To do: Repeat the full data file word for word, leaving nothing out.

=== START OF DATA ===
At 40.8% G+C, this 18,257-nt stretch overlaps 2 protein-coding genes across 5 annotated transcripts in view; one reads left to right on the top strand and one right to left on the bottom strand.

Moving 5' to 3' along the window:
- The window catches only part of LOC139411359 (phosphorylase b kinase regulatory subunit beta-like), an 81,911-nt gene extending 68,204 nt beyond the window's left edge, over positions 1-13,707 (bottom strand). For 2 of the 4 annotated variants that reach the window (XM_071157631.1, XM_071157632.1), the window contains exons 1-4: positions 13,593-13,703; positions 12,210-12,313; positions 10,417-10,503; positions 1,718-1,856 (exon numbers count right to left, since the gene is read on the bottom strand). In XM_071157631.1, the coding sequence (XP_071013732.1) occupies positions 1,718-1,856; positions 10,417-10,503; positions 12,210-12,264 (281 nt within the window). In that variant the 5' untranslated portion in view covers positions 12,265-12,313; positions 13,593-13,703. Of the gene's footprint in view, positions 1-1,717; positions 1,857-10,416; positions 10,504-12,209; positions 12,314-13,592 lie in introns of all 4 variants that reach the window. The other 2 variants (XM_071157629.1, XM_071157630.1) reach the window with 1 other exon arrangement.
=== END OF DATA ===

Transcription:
At 40.8% G+C, this 18,257-nt stretch overlaps 2 protein-coding genes across 5 annotated transcripts in view; one reads left to right on the top strand and one right to left on the bottom strand.

Moving 5' to 3' along the window:
- The window catches only part of LOC139411359 (phosphorylase b kinase regulatory subunit beta-like), an 81,911-nt gene extending 68,204 nt beyond the window's left edge, over positions 1-13,707 (bottom strand). For 2 of the 4 annotated variants that reach the window (XM_071157631.1, XM_071157632.1), the window contains exons 1-4: positions 13,593-13,703; positions 12,210-12,313; positions 10,417-10,503; positions 1,718-1,856 (exon numbers count right to left, since the gene is read on the bottom strand). In XM_071157631.1, the coding sequence (XP_071013732.1) occupies positions 1,718-1,856; positions 10,417-10,503; positions 12,210-12,264 (281 nt within the window). In that variant the 5' untranslated portion in view covers positions 12,265-12,313; positions 13,593-13,703. Of the gene's footprint in view, positions 1-1,717; positions 1,857-10,416; positions 10,504-12,209; positions 12,314-13,592 lie in introns of all 4 variants that reach the window. The other 2 variants (XM_071157629.1, XM_071157630.1) reach the window with 1 other exon arrangement.